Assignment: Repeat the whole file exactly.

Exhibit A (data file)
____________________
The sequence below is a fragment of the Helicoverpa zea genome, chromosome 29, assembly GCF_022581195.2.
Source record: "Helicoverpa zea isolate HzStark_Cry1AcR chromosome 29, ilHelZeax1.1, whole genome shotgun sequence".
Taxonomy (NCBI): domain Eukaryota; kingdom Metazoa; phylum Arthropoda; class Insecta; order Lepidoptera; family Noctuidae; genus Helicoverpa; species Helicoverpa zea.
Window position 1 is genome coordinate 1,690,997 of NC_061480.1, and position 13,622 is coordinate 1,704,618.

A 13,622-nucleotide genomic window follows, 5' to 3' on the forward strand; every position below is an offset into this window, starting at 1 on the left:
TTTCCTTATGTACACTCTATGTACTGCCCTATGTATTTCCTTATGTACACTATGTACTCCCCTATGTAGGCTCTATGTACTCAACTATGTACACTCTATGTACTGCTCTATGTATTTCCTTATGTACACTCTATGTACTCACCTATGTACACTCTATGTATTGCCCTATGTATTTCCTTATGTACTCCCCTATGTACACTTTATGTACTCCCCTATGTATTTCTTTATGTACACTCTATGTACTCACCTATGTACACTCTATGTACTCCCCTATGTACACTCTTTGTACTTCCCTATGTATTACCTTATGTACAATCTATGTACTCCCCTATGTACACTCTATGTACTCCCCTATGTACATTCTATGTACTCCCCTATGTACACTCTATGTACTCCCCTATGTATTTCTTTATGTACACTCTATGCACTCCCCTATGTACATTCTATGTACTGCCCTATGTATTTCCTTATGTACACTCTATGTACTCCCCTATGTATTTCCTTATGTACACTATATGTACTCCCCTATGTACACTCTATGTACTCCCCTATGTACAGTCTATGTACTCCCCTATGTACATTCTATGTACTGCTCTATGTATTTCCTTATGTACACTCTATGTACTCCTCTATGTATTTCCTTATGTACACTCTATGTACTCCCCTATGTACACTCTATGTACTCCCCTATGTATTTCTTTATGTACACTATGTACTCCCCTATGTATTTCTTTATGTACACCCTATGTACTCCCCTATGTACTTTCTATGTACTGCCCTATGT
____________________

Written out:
The sequence below is a fragment of the Helicoverpa zea genome, chromosome 29, assembly GCF_022581195.2.
Source record: "Helicoverpa zea isolate HzStark_Cry1AcR chromosome 29, ilHelZeax1.1, whole genome shotgun sequence".
Taxonomy (NCBI): domain Eukaryota; kingdom Metazoa; phylum Arthropoda; class Insecta; order Lepidoptera; family Noctuidae; genus Helicoverpa; species Helicoverpa zea.
Window position 1 is genome coordinate 1,690,997 of NC_061480.1, and position 13,622 is coordinate 1,704,618.

A 13,622-nucleotide genomic window follows, 5' to 3' on the forward strand; every position below is an offset into this window, starting at 1 on the left:
TTTCCTTATGTACACTCTATGTACTGCCCTATGTATTTCCTTATGTACACTATGTACTCCCCTATGTAGGCTCTATGTACTCAACTATGTACACTCTATGTACTGCTCTATGTATTTCCTTATGTACACTCTATGTACTCACCTATGTACACTCTATGTATTGCCCTATGTATTTCCTTATGTACTCCCCTATGTACACTTTATGTACTCCCCTATGTATTTCTTTATGTACACTCTATGTACTCACCTATGTACACTCTATGTACTCCCCTATGTACACTCTTTGTACTTCCCTATGTATTACCTTATGTACAATCTATGTACTCCCCTATGTACACTCTATGTACTCCCCTATGTACATTCTATGTACTCCCCTATGTACACTCTATGTACTCCCCTATGTATTTCTTTATGTACACTCTATGCACTCCCCTATGTACATTCTATGTACTGCCCTATGTATTTCCTTATGTACACTCTATGTACTCCCCTATGTATTTCCTTATGTACACTATATGTACTCCCCTATGTACACTCTATGTACTCCCCTATGTACAGTCTATGTACTCCCCTATGTACATTCTATGTACTGCTCTATGTATTTCCTTATGTACACTCTATGTACTCCTCTATGTATTTCCTTATGTACACTCTATGTACTCCCCTATGTACACTCTATGTACTCCCCTATGTATTTCTTTATGTACACTATGTACTCCCCTATGTATTTCTTTATGTACACCCTATGTACTCCCCTATGTACTTTCTATGTACTGCCCTATGT